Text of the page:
Egypt’s new electricity law will be submitted to parliament for approval in its next session. In addition to laying the groundwork for the creation of a competitive power market, the legislation sets out the framework for private sector participation in the renewable energy sector.
The country’s New & Renewable Energy Authority is wasting no time waiting for the law to be passed. It is already planning to issue a tender for a 2,500MW wind farm to be built on a build-own-operate basis, the first project of its kind in Egypt.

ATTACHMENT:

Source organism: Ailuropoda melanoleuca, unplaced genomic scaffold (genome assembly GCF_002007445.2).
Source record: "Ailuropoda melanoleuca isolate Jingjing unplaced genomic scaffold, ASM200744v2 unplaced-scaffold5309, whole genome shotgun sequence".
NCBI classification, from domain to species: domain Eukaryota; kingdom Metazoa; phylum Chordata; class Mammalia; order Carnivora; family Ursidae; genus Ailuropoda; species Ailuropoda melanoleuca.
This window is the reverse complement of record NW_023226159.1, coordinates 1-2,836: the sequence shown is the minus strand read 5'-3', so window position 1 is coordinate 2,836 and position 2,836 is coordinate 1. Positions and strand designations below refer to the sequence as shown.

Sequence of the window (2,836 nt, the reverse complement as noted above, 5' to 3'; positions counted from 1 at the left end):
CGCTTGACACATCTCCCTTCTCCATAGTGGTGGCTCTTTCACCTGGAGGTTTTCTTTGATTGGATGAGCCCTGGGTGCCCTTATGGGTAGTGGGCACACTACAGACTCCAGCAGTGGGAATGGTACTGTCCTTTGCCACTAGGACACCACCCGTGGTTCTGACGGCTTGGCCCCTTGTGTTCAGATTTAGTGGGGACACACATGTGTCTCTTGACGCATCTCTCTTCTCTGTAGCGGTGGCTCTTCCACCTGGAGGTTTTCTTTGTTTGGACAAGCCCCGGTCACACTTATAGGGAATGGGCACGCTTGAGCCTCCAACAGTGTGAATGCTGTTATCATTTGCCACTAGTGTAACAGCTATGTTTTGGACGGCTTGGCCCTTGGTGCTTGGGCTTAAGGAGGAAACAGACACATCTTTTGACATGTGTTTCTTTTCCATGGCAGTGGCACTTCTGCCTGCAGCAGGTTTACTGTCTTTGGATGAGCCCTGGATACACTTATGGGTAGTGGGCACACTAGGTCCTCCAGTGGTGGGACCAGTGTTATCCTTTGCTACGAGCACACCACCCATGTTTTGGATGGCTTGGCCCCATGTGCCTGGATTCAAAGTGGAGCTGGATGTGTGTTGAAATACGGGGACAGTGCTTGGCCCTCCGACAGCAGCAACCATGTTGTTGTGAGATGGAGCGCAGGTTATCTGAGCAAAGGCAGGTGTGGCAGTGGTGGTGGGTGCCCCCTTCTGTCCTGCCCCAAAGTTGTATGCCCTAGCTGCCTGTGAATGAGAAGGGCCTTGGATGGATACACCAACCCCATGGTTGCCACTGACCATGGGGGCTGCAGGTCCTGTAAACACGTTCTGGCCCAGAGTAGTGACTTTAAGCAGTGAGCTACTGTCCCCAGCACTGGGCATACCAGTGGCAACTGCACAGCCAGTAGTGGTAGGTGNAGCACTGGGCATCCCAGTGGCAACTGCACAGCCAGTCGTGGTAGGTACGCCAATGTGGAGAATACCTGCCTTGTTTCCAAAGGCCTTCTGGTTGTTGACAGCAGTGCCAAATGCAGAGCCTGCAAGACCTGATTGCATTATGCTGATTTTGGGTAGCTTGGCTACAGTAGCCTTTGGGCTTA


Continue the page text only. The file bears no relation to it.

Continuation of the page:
Until now, the Egyptian Electricity Holding Company (EEHC) has relied on its own resources and on funds from institutions such as the World Bank for its expansion programme. As these grow scarce, Cairo will be keen for private finance to play a bigger role.
Cairo’s previous foray into private power development at the turn of the millennium was not particularly successful.
Today, the country is home to a total of three independent power projects, which were developed as build-own-operate-transfer schemes. At the time, EEHC entered into dollar-denominated long-term power-purchase agreements with the developers. But when a devaluation of the Egyptian pound in 2001 pushed the cost of the power purchased by the government higher, EEHC asked to pay its dues in local currency.
The experience, which put Cairo off private power for several years, is still fresh in developers’ memories.
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